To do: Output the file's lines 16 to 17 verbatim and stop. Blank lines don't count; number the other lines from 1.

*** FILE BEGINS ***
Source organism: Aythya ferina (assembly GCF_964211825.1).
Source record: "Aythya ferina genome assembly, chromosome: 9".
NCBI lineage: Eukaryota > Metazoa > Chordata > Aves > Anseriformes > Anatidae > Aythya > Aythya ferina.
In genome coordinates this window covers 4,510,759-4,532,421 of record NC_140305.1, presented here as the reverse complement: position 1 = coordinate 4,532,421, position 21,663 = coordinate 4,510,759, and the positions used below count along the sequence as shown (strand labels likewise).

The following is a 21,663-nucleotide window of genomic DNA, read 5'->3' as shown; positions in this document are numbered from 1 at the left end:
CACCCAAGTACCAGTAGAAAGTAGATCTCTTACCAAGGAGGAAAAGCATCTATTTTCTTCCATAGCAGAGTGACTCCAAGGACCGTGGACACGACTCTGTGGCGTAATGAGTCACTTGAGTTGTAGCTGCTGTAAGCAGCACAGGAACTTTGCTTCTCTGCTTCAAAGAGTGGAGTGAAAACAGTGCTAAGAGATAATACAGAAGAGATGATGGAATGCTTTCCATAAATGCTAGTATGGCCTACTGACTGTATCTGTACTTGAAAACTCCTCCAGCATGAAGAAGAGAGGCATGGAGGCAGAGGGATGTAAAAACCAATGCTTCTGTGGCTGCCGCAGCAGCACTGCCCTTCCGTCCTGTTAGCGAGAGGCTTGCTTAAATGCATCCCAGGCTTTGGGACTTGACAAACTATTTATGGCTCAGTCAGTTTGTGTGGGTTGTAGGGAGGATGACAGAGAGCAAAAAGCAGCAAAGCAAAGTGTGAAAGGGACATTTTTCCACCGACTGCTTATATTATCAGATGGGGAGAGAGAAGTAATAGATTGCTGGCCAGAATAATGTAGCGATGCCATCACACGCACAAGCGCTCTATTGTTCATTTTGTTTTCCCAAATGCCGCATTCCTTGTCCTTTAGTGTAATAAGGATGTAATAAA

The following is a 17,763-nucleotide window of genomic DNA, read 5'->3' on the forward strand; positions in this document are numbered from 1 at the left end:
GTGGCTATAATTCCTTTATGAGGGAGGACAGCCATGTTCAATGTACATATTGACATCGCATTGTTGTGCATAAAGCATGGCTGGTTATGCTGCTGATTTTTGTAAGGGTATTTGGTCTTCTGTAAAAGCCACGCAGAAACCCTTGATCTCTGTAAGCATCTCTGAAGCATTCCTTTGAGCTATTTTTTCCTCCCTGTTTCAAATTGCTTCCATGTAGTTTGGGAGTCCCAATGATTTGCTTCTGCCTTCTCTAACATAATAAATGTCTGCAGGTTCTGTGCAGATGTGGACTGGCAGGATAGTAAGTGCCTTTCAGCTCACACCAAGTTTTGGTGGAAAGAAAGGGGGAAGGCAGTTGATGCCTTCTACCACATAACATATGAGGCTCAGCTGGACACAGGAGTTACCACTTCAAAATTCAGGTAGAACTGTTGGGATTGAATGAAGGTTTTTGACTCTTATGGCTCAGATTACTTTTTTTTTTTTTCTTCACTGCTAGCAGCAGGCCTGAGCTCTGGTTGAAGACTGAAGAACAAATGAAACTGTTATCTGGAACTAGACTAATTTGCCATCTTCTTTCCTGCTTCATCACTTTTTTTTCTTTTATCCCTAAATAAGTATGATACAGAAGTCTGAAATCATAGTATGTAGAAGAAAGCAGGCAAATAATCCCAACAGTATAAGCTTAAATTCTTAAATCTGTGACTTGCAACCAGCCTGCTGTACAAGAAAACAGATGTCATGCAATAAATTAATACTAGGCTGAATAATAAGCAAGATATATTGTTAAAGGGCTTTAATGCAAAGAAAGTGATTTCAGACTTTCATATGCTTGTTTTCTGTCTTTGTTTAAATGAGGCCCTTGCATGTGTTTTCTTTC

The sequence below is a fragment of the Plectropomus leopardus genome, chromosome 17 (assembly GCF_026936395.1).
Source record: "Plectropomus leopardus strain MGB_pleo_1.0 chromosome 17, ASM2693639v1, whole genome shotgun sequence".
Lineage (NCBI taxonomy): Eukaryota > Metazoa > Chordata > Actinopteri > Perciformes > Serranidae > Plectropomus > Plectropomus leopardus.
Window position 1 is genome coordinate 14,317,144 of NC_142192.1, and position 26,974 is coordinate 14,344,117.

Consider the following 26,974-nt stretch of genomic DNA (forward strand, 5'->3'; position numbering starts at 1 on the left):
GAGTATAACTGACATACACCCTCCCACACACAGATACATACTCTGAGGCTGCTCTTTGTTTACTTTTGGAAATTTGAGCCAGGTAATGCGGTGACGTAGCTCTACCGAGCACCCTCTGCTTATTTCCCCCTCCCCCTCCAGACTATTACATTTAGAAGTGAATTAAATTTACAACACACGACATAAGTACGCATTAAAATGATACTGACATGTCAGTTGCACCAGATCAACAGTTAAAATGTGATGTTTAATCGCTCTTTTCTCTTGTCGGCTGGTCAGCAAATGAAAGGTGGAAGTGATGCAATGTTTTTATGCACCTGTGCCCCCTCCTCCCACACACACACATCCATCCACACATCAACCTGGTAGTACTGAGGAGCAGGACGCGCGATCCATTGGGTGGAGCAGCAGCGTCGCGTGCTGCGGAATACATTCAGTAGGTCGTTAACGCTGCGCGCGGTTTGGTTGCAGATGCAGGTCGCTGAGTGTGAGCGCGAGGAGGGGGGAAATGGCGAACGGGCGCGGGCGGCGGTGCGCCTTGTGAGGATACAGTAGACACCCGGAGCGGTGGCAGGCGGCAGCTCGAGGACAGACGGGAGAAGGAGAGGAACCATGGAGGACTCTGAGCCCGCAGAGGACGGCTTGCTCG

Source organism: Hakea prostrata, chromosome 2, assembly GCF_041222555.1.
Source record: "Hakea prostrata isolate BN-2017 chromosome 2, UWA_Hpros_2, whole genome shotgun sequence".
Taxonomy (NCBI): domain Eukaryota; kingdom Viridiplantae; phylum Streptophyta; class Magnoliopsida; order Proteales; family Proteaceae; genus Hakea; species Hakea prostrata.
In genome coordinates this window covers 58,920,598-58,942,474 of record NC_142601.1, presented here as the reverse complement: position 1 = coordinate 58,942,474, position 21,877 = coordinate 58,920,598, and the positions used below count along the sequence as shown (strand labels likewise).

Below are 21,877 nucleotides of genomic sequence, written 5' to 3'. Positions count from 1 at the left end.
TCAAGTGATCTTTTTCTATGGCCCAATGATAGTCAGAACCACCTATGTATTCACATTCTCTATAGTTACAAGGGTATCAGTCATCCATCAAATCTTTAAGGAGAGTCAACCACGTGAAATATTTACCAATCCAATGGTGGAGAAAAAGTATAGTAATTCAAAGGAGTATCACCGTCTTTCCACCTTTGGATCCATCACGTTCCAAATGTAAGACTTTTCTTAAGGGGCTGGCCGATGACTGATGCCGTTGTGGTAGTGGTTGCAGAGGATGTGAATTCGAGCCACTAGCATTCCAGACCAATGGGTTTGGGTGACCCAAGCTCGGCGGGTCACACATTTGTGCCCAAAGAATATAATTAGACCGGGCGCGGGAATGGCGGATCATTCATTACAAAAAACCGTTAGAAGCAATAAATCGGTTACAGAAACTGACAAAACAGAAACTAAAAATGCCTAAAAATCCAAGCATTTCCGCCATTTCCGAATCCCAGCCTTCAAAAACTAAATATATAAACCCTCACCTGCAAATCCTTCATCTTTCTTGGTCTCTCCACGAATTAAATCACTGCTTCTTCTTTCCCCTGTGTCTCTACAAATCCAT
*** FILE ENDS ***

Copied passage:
Source record: "Hakea prostrata isolate BN-2017 chromosome 2, UWA_Hpros_2, whole genome shotgun sequence".
Taxonomy (NCBI): domain Eukaryota; kingdom Viridiplantae; phylum Streptophyta; class Magnoliopsida; order Proteales; family Proteaceae; genus Hakea; species Hakea prostrata.